Fig 2.

Figure 2.Number of failures according to tooth type in the maxillary jaws.
Korean Journal of Orthodontics 2023; 53: 365-373https://doi.org/10.4041/kjod23.012

Table 1 . Demographic data of the included patients and retention failures.

VariablePatientFemaleMaleP value
Total patients with retention failure20611294-
Retention failure maxillary jaws744034> 0.999
Control group maxillary jaws231310
Retention failure mandibular jaws16991780.877
Control group mandibular jaws562927
Retention failure maxillary + mandibular jaws371918-
1 tooth involved128 (62.14)---
2 teeth involved49 (23.79)---
3 teeth involved16 (7.77)---
More than 3 teeth involved13 (6.31)---
Displacements due to bonding failure27 (13.11)---
Right quadrants193 (57.27)---
Left quadrants144 (42.73)---
Patients with follow-up of > 1 consults188---
Recurrence of retention failure113 (60.11)---
Recurrence on the same tooth53 (28.19)---

Values are presented as number only or number (%)..

–, not available..


Table 2 . Retention failure vs. controls at the start of treatment.

VariableStatistic valueMandibular jawsMaxillary jaws
FailureControlP valueFailureControlP value
OverjetN169560.72274230.104
Mean4.174.114.353.30
SD2.4763.0432.6252.382
Median4.003.004.003.00
IQR3.00 to 6.002.00 to 6.003.00 to 6.002.00 to 5.00
Range−3.00 to 12.00−4.00 to 12.00−3.00 to 12.00−3.00 to 9.00
OverbiteN169560.28374230.911
Mean3.143.633.013.04
SD2.2701.8932.4071.796
Median3.004.003.003.00
IQR2.00 to 5.003.00 to 5.002.00 to 5.002.00 to 4.00
Range−6.00 to 8.00−1.00 to 10.00−4.00 to 9.00−1.00 to 7.00
Deep palatal biten/N (%)22/169 (13.02)8/56 (14.29)0.82216/74 (21.62)2/23 (8.70)0.226
Anterior open biten/N (%)24/169 (14.20)3/56 (5.36)0.09710/74 (13.51)2/23 (8.70)0.725
ALD maxillary jawsN139490.13256180.281
Mean−0.76−1.91−0.09−2.12
SD4.8023.6746.0473.206
Median−0.77−1.61−0.74−1.43
IQR−4.01 to 2.06−3.12 to −0.17−4.88 to 4.40−3.21 to −0.67
Range−12.00 to 13.16−14.00 to 4.91−13.81 to 14.28−11.33 to 2.77
ALD mandibular jawsN139490.010*54190.177
Mean−0.44−2.17−1.05−2.01
SD3.6883.5003.8832.652
Median−0.86−2.10−1.08−2.21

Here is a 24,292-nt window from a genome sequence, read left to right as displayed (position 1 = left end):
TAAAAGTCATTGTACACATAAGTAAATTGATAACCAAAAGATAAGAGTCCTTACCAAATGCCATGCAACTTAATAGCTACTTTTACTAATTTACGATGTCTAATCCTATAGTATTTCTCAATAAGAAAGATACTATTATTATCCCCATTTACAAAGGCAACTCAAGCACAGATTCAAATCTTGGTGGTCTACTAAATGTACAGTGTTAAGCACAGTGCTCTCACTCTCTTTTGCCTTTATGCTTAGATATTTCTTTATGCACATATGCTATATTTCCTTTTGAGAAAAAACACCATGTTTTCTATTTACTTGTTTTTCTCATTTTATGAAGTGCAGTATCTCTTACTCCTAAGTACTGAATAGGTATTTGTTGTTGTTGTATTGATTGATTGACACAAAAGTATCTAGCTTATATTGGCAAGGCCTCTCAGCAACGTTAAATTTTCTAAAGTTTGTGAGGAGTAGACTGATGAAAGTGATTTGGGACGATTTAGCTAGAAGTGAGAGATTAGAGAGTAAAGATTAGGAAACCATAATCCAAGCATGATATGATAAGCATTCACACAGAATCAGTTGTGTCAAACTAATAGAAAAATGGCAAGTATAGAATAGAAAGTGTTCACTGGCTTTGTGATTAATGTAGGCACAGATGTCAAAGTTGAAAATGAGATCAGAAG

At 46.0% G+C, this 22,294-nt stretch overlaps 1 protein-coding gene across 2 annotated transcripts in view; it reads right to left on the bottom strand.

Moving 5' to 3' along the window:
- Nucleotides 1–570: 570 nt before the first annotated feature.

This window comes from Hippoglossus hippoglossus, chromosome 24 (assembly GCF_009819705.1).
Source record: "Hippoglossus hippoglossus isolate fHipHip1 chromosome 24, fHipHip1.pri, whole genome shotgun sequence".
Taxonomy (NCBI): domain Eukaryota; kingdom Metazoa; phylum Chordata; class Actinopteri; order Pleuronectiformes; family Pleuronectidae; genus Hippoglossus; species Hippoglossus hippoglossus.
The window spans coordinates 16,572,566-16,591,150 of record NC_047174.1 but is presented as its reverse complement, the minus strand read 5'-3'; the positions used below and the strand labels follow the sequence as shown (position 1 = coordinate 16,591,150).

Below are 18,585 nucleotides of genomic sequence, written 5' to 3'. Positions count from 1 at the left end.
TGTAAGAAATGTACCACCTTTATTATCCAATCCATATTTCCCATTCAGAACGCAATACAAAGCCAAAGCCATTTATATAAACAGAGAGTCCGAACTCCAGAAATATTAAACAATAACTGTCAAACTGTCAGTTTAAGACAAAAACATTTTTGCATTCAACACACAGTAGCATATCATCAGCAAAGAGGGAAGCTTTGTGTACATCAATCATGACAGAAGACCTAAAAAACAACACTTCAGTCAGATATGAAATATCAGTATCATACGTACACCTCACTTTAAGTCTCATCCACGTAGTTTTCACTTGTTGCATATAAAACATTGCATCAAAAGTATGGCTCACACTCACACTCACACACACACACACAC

IQR−2.82 to 2.10−4.19 to 0.05−2.50 to 1.09−4.68 to 0.51
Range−10.04 to 12.50−14.00 to 4.19−10.04 to 7.91−7.06 to 2.01
SN-GoGnN168560.11173230.460
Mean33.5531.4733.8232.12
SD6.3355.5786.4096.333
Median33.0032.2033.4033.40
IQR29.05 to 37.1527.50 to 34.9529.00 to 37.5027.50 to 37.50
Range19.40 to 51.0017.70 to 40.9021.80 to 50.3017.70 to 40.60
ANBN168560.42273230.264
Mean4.223.663.853.04
SD2.5352.8742.8132.636
Median4.003.903.703.50
IQR2.60 to 5.802.10 to 5.602.20 to 5.301.90 to 4.40
Range−2.10 to 11.00−4.20 to 9.40−2.00 to 12.00−2.30 to 9.00
Oral habits
Oral breathingn/N (%)11/169 (6.51)3/56 (5.36)> 0.9994/74 (5.41)0/23 (0.00)0.570
Clenchingn/N (%)14/169 (8.28)2/56 (3.57)0.3697/74 (9.46)1/23 (4.35)0.676
Abnormal tongue functionn/N (%)44/169 (26.04)4/56 (7.14)0.002*20/74 (27.03)1/23 (4.35)0.021*
Nail bitingn/N (%)60/169 (35.50)4/56 (7.14)< 0.001*20/74 (27.03)2/23 (8.70)0.088

ALD, arch length discrepancy; SN, sella-nasion; GoGn, gonion-gnathion; ANB, A point-nasion-B point; N, sample size; SD, standard deviation; IQR, interquartile range; n, number of subjects with the variable..

*P < 0.05 (significance level)..


Table 3 . Retention failure vs. controls after the treatment.

VariableStatistic valueMandibular jawsMaxillary jaws
FailureControlP valueFailureControlP value
Stable occlusionn/N (%)133/169 (78.70)43/56 (76.79)0.85254/74 (72.97)17/23 (73.91)> 0.999
SN-GoGnN147480.041*59170.116
Mean33.0030.0033.6429.55
SD7.1886.5847.8448.965
Median32.2029.7032.4028.10
IQR27.80 to 37.0026.45 to 34.4527.80 to 39.9025.20 to 36.30
Range16.60 to 51.708.40 to 42.7019.40 to 51.708.40 to 42.70
ANBN147480.31059170.184
Mean3.793.843.814.36
SD2.2564.8952.4467.970
Median3.703.753.702.30
IQR2.20 to 5.201.95 to 4.752.20 to 5.201.70 to 4.30
Range−1.50 to 10.70–2.70 to 33.80–3.20 to 10.70–2.70 to 33.80
Angulation maxillary incisorsN147480.16459170.111
Mean27.7331.8426.6737.70
SD7.29319.8428.51932.470
Median28.3029.5029.0030.40
IQR23.00 to 31.9026.05 to 32.6523.20 to 31.4026.30 to 35.20
Range–11.20 to 43.1017.00 to 162.00–11.20 to 42.9019.00 to 162.00
Angulation mandibular incisorsN147480.31059170.310
Mean32.1032.5932.4530.78
SD11.3746.2816.3586.128
Median31.0032.6532.5030.30
IQR27.00 to 36.4027.55 to 35.9028.00 to 36.4026.40 to 35.20
Range14.30 to 46.0019.40 to 47.509.90 to 45.0019.40 to 41.20
Interincisal angleN147480.62359170.579
Mean117.23116.23117.17117.53
SD9.1876.91410.3566.848
Median118.00116.00115.00118.00
IQR111.00 to 124.00112.00 to 120.50111.0 to 122.0113.00 to 122.00
Range99.30 to 147.00103.00 to 136.0097.80 to 147.0106.00 to 136.00
Treatment approach (maxillary jaws)
Closing spacesn/N (%)28/169 (16.57)9/56 (16.07)> 0.99918/74 (24.32)2/23 (8.70)0.143
IPRn/N (%)42/169 (24.85)14/56 (25.00)> 0.99920/74 (27.03)5/23 (21.74)0.787
Treatment approach (mandibular jaws)
Closing spaces
mandibular jaws
n/N (%)20/169 (11.83)7/56 (12.50)> 0.99912/74 (16.22)2/23 (8.70)0.508
IPR mandibular incisorsn/N (%)59/169 (34.91)25/56 (44.64)0.20520/74 (27.03)14/23 (60.87)0.005*

SN, sella-nasion; GoGn, gonion-gnathion; ANB, A point-nasion-B point; IPR, interproximal reduction; N, sample size; SD, standard deviation; IQR, interquartile range; n, number of subjects with the variable..

*P < 0.05 (significance level)..